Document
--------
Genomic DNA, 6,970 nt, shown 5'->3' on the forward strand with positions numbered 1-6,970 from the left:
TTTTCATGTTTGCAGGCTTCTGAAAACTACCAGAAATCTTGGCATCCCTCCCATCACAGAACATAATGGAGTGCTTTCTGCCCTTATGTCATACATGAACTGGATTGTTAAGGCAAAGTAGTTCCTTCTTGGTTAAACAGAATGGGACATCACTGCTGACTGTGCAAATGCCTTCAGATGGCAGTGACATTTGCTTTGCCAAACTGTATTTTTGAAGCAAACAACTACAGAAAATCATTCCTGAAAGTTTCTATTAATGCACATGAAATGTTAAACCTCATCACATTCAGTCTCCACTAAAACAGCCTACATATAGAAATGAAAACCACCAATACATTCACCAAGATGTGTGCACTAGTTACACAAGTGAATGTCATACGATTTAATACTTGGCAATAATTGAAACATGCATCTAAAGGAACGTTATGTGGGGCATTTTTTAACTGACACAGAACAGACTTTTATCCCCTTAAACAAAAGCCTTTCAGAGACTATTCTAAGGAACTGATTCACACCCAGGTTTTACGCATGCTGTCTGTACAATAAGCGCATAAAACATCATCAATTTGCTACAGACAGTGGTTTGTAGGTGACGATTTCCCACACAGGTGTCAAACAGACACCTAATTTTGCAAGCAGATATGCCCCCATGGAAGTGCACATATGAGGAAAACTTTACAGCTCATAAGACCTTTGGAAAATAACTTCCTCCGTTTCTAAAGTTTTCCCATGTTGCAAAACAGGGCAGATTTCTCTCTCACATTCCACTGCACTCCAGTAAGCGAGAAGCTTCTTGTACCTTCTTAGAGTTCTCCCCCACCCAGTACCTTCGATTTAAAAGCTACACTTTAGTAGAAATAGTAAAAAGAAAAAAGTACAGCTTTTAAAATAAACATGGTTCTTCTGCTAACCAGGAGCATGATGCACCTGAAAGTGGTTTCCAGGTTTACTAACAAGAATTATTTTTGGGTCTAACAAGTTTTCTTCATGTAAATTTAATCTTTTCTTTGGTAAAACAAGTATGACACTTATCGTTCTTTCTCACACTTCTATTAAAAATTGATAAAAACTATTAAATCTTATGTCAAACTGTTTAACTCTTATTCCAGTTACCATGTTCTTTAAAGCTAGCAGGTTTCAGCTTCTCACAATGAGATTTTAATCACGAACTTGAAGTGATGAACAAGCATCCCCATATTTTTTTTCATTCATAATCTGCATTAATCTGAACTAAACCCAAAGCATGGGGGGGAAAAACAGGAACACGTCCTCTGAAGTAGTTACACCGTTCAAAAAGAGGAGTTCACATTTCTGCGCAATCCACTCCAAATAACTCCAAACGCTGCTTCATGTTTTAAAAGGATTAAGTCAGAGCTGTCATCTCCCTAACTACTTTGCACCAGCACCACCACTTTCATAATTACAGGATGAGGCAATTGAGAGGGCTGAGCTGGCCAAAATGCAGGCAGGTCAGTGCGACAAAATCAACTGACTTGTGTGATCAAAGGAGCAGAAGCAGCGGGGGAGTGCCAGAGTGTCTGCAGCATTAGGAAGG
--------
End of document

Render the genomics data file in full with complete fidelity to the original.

Genomic DNA, 6,970 nt, shown 5'->3' on the forward strand with positions numbered 1-6,970 from the left:
TTTTCATGTTTGCAGGCTTCTGAAAACTACCAGAAATCTTGGCATCCCTCCCATCACAGAACATAATGGAGTGCTTTCTGCCCTTATGTCATACATGAACTGGATTGTTAAGGCAAAGTAGTTCCTTCTTGGTTAAACAGAATGGGACATCACTGCTGACTGTGCAAATGCCTTCAGATGGCAGTGACATTTGCTTTGCCAAACTGTATTTTTGAAGCAAACAACTACAGAAAATCATTCCTGAAAGTTTCTATTAATGCACATGAAATGTTAAACCTCATCACATTCAGTCTCCACTAAAACAGCCTACATATAGAAATGAAAACCACCAATACATTCACCAAGATGTGTGCACTAGTTACACAAGTGAATGTCATACGATTTAATACTTGGCAATAATTGAAACATGCATCTAAAGGAACGTTATGTGGGGCATTTTTTAACTGACACAGAACAGACTTTTATCCCCTTAAACAAAAGCCTTTCAGAGACTATTCTAAGGAACTGATTCACACCCAGGTTTTACGCATGCTGTCTGTACAATAAGCGCATAAAACATCATCAATTTGCTACAGACAGTGGTTTGTAGGTGACGATTTCCCACACAGGTGTCAAACAGACACCTAATTTTGCAAGCAGATATGCCCCCATGGAAGTGCACATATGAGGAAAACTTTACAGCTCATAAGACCTTTGGAAAATAACTTCCTCCGTTTCTAAAGTTTTCCCATGTTGCAAAACAGGGCAGATTTCTCTCTCACATTCCACTGCACTCCAGTAAGCGAGAAGCTTCTTGTACCTTCTTAGAGTTCTCCCCCACCCAGTACCTTCGATTTAAAAGCTACACTTTAGTAGAAATAGTAAAAAGAAAAAAGTACAGCTTTTAAAATAAACATGGTTCTTCTGCTAACCAGGAGCATGATGCACCTGAAAGTGGTTTCCAGGTTTACTAACAAGAATTATTTTTGGGTCTAACAAGTTTTCTTCATGTAAATTTAATCTTTTCTTTGGTAAAACAAGTATGACACTTATCGTTCTTTCTCACACTTCTATTAAAAATTGATAAAAACTATTAAATCTTATGTCAAACTGTTTAACTCTTATTCCAGTTACCATGTTCTTTAAAGCTAGCAGGTTTCAGCTTCTCACAATGAGATTTTAATCACGAACTTGAAGTGATGAACAAGCATCCCCATATTTTTTTTCATTCATAATCTGCATTAATCTGAACTAAACCCAAAGCATGGGGGGGAAAAACAGGAACACGTCCTCTGAAGTAGTTACACCGTTCAAAAAGAGGAGTTCACATTTCTGCGCAATCCACTCCAAATAACTCCAAACGCTGCTTCATGTTTTAAAAGGATTAAGTCAGAGCTGTCATCTCCCTAACTACTTTGCACCAGCACCACCACTTTCATAATTACAGGATGAGGCAATTGAGAGGGCTGAGCTGGCCAAAATGCAGGCAGGTCAGTGCGACAAAATCAACTGACTTGTGTGATCAAAGGAGCAGAAGCAGCGGGGGAGTGCCAGAGTGTCTGCAGCATTAGGAAGG